LEWIS: We got on the other side of the bridge. There was a group of state troopers standing, and the major said — the Alabama State Police, “This is an unlawful march; it would not be allowed to continue. I’ll give you three minutes to disburse and return to your homes or to your church.” And one of the guys walking with me, leading the march, by the name of Hosea Williams, said, “Major, give us a moment to kneel and pray,” and the major said again, “Troopers, advance.” And I said, “Major, may I have a word?” He said, “There will be no word. Troopers, advance.” You saw these guys putting on their gas masks. They came toward us, beating us with nightsticks, tramping us with horses. ​

I was hit in the head by a state trooper with a nightstick. ​My legs went from under me; I thought I saw death; I thought I was going to die. And to this day, I don’t know how I made it back across that bridge to the streets of Selma, back to the little church where we had left from. ​But I do remember being back at the church. They asked me to say something, and ​I stood up and said, “I don’t understand it, that President Johnson can send troops to Vietnam, but cannot send troops to Selma, Alabama, to protect people who only desires to register to vote.” ​And I was hospitalized with 16 other people, and a group of nuns took care of us.

YOUNG: That Bloody Sunday was a cold day in March in New England.

CAPEHART: Reflecting on that time, Andrew Young believes there was a reason why what happened on the Edmund Pettus Bridge that day captured the American imagination.

YOUNG: And the movie that had been showing that afternoon was “Judgment at Nuremberg.” And they came out of the movies and saw Bloody Sunday in their living rooms. . . . It was an accident. None of that could be planned. This is a series of accidents.

CAPEHART: On March 15, eight days after Bloody Sunday, President Johnson addressed a joint session of Congress. The speech he made is widely regarded by presidential historians as one of the best presidential addresses ever delivered.

PRESIDENT JOHNSON: Their cause must be our cause, too. Because it’s not just negroes. But really it’s all of us who must overcome the crippling legacy of bigotry and injustice. And we shall overcome. [applause]

YOUNG: Somehow with nothing but some kind of mysterious spiritual intuition -- I don’t even know what to call it -- Martin got Johnson the power.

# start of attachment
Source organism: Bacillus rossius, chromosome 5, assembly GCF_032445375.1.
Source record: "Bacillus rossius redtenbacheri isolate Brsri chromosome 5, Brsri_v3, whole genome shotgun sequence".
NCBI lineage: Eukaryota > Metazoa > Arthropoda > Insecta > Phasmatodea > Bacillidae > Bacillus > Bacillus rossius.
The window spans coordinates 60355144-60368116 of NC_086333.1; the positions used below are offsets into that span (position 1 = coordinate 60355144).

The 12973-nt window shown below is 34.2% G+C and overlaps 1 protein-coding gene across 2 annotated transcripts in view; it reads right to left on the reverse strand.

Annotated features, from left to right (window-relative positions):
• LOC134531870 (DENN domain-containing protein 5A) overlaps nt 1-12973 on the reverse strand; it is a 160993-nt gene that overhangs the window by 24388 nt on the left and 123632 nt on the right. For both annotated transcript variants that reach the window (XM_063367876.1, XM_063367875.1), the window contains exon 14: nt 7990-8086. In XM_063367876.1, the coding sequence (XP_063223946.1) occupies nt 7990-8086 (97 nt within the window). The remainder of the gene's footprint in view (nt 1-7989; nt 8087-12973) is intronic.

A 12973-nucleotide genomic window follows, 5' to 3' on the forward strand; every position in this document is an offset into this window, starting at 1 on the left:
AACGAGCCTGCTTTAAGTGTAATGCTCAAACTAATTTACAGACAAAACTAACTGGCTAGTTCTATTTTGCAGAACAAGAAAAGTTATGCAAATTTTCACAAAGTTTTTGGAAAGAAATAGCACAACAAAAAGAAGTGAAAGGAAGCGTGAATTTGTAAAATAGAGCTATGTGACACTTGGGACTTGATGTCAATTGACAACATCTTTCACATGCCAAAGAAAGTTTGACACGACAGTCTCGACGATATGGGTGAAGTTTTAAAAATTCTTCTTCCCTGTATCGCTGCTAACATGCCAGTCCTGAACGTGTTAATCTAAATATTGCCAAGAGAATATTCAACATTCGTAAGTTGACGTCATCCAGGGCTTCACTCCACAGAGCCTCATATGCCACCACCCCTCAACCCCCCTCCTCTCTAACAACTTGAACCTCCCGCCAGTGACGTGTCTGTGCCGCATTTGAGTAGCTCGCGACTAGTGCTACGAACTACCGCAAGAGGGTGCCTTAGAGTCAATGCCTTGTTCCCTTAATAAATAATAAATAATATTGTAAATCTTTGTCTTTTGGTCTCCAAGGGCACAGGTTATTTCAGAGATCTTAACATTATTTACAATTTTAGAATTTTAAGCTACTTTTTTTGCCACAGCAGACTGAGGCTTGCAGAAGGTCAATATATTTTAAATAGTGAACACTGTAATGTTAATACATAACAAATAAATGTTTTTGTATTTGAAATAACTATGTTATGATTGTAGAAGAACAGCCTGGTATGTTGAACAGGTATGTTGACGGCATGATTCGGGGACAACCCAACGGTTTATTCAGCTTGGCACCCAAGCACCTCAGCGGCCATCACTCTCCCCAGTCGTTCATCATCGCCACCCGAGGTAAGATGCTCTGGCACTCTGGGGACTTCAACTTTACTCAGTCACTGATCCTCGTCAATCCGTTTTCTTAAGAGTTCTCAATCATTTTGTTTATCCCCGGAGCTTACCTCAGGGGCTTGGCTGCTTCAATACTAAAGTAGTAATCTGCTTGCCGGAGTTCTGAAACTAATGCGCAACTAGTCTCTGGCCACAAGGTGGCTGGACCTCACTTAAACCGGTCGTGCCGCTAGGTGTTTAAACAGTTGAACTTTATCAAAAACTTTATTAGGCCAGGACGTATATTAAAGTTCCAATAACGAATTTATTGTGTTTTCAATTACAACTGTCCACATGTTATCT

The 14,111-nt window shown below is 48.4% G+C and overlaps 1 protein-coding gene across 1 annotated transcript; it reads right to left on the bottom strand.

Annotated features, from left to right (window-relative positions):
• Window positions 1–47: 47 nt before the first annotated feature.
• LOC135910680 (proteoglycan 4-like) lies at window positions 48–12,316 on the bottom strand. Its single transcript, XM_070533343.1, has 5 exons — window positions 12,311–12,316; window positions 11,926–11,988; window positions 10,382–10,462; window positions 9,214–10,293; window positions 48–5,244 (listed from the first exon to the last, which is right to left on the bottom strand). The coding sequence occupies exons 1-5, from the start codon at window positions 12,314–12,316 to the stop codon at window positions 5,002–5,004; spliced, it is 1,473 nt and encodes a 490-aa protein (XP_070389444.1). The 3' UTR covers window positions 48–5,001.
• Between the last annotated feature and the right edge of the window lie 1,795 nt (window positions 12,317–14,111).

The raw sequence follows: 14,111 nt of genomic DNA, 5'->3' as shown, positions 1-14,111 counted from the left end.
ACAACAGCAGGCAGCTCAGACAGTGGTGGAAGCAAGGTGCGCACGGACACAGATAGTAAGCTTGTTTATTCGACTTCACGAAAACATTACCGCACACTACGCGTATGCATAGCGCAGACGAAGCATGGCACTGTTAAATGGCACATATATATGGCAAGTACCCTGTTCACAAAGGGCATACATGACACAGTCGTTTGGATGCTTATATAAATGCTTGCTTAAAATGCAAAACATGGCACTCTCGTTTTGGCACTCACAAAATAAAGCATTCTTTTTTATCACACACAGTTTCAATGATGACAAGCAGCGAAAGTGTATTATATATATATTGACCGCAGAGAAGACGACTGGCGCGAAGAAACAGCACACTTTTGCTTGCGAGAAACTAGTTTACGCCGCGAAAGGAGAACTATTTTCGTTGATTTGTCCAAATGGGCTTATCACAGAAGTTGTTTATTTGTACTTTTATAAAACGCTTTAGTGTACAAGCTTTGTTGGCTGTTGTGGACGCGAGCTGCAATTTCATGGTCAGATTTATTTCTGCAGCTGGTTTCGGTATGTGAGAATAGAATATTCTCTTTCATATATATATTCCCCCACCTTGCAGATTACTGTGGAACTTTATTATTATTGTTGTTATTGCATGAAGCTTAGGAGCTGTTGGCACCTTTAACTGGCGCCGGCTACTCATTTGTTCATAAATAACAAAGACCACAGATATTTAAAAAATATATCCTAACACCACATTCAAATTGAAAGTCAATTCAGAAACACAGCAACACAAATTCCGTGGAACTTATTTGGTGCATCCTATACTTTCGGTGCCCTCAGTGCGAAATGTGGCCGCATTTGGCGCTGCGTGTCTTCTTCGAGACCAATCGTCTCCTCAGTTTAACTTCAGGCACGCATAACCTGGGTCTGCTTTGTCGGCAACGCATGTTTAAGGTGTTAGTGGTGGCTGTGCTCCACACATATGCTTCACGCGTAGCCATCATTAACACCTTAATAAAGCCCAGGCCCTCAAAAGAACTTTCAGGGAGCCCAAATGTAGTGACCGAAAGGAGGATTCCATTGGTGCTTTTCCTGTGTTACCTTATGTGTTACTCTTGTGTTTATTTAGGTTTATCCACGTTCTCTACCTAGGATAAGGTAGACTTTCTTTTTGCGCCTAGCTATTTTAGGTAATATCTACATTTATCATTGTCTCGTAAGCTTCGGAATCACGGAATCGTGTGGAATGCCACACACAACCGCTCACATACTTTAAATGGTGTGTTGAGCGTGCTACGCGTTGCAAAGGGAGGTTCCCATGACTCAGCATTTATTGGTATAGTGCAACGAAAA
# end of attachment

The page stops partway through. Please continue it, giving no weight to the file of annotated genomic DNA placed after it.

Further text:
CAPEHART: Six days after President Johnson’s historic address, Martin Luther King was joined by 2,000 people in Selma. The group was not going to let the violence from the previously attempted march scare them from completing the original plan to march from the Edmund Pettus Bridge to the state Capitol.

The historic march from Selma to Montgomery took 12 days and covered 50 miles. And, by the time King arrived at the Alabama state Capitol — this time under federal protection — the march had swelled to 50,000 people.

Four months later, Congress would pass the Voting Rights Act of 1965 that guaranteed the right to vote to all African Americans.

For the past 54 years, John Lewis has been going back to that bridge. Back to Selma and Montgomery. He visits the places where history was made. And he reflects on the journey and the lessons we can learn from it.

And starting in 1998, working with the Faith and Politics Institute, Lewis starting bringing members of Congress with him. It’s called the Civil Rights Pilgrimage to Alabama. I’ve been on it three times now. Each time more powerful than the last.

The journey is as much a somber remembrance as it is a celebration of what was achieved. It is three jam-packed days of history with the people who made it — in the rooms and the churches and along the highways where it all happened.

The 16th Street Baptist Church that was bombed in Birmingham in 1963.

Dexter Avenue Baptist Church in Montgomery, where Martin Luther King was pastor.

Brown Chapel in Selma, where the Bloody Sunday marchers gathered before and after that fateful day.

But every year the emotional core of the entire trip comes on day two, when we walk across the Edmund Pettus Bridge — with John Lewis.

CAPEHART: So this is day two of the pilgrimage to Selma, Montgomery and Birmingham. For me now, half the fun is watching people to see the ones who are overwhelmed. The ones who are overwhelmed are the ones who get it.

By the time we got to the top of that bridge, we’d been marching hand-in-hand, singing songs of the movement for a little while now. And we stopped to listen to Lewis.

LEWIS: Thank you for being here.

CAPEHART: And then Sheyann Webb told her story … on Bloody Sunday, she snuck out of the house to join the march. Then just 8 years old, the youngest person to participate in the march.

SHEYANN WEBB: I’ll never forget, as I was running, looking at others running, the late Hosea Williams picked me up and my feet were still galloping in his arms and I turned to him, I was very serious as tear gas was burning my eyes. And I said to him in my own childish voice, “Put me down, because you’re not running fast enough.”

CAPEHART: And then Bettie Mae Fikes — known as “the voice of Selma” — told her story.

BETTIE MAE FIKES: And all of a sudden, the ground under me started shaking like an earthquake. The posse was on horses and beating on our bodies like they were playing water polo. You could hear the cracks. Old women being knocked down. And all I can say is, “Lord, where are you? Where are you?” But we led it in songs . . . [begins singing]

CAPEHART: If you listen carefully you’ll hear what I think was one the most powerful moments of this year’s pilgrimage happening . . .

[crying sounds]

CAPEHART: Yeah, right there . . .

[crying sounds]

CAPEHART: That is the sound of Rep. Lisa Blunt Rochester of Delaware sobbing as she was overcome with the emotion of the moment. Her initial wail was so startling, so human, that I had to talk to her about it later.